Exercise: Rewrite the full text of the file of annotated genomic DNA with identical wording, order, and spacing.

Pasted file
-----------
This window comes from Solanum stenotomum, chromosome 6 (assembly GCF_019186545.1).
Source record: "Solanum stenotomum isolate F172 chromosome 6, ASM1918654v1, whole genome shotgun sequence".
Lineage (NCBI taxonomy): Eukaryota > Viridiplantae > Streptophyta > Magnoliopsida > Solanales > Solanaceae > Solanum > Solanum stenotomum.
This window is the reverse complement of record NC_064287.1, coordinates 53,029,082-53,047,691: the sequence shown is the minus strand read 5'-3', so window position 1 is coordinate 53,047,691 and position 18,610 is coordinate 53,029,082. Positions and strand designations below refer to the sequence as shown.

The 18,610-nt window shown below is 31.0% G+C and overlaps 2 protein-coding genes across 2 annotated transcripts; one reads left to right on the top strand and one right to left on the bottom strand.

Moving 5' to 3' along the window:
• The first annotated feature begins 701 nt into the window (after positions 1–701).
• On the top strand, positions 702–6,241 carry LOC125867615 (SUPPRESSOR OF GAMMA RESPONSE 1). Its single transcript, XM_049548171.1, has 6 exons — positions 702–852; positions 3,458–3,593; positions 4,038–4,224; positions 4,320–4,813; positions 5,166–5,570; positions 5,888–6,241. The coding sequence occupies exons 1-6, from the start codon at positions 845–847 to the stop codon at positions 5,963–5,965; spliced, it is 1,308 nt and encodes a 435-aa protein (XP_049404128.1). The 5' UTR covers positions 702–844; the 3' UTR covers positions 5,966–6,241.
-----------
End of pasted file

This window comes from Solanum stenotomum, chromosome 6 (assembly GCF_019186545.1).
Source record: "Solanum stenotomum isolate F172 chromosome 6, ASM1918654v1, whole genome shotgun sequence".
Lineage (NCBI taxonomy): Eukaryota > Viridiplantae > Streptophyta > Magnoliopsida > Solanales > Solanaceae > Solanum > Solanum stenotomum.
This window is the reverse complement of record NC_064287.1, coordinates 53,029,082-53,047,691: the sequence shown is the minus strand read 5'-3', so window position 1 is coordinate 53,047,691 and position 18,610 is coordinate 53,029,082. Positions and strand designations below refer to the sequence as shown.

The 18,610-nt window shown below is 31.0% G+C and overlaps 2 protein-coding genes across 2 annotated transcripts; one reads left to right on the top strand and one right to left on the bottom strand.

Moving 5' to 3' along the window:
• The first annotated feature begins 701 nt into the window (after positions 1–701).
• On the top strand, positions 702–6,241 carry LOC125867615 (SUPPRESSOR OF GAMMA RESPONSE 1). Its single transcript, XM_049548171.1, has 6 exons — positions 702–852; positions 3,458–3,593; positions 4,038–4,224; positions 4,320–4,813; positions 5,166–5,570; positions 5,888–6,241. The coding sequence occupies exons 1-6, from the start codon at positions 845–847 to the stop codon at positions 5,963–5,965; spliced, it is 1,308 nt and encodes a 435-aa protein (XP_049404128.1). The 5' UTR covers positions 702–844; the 3' UTR covers positions 5,966–6,241.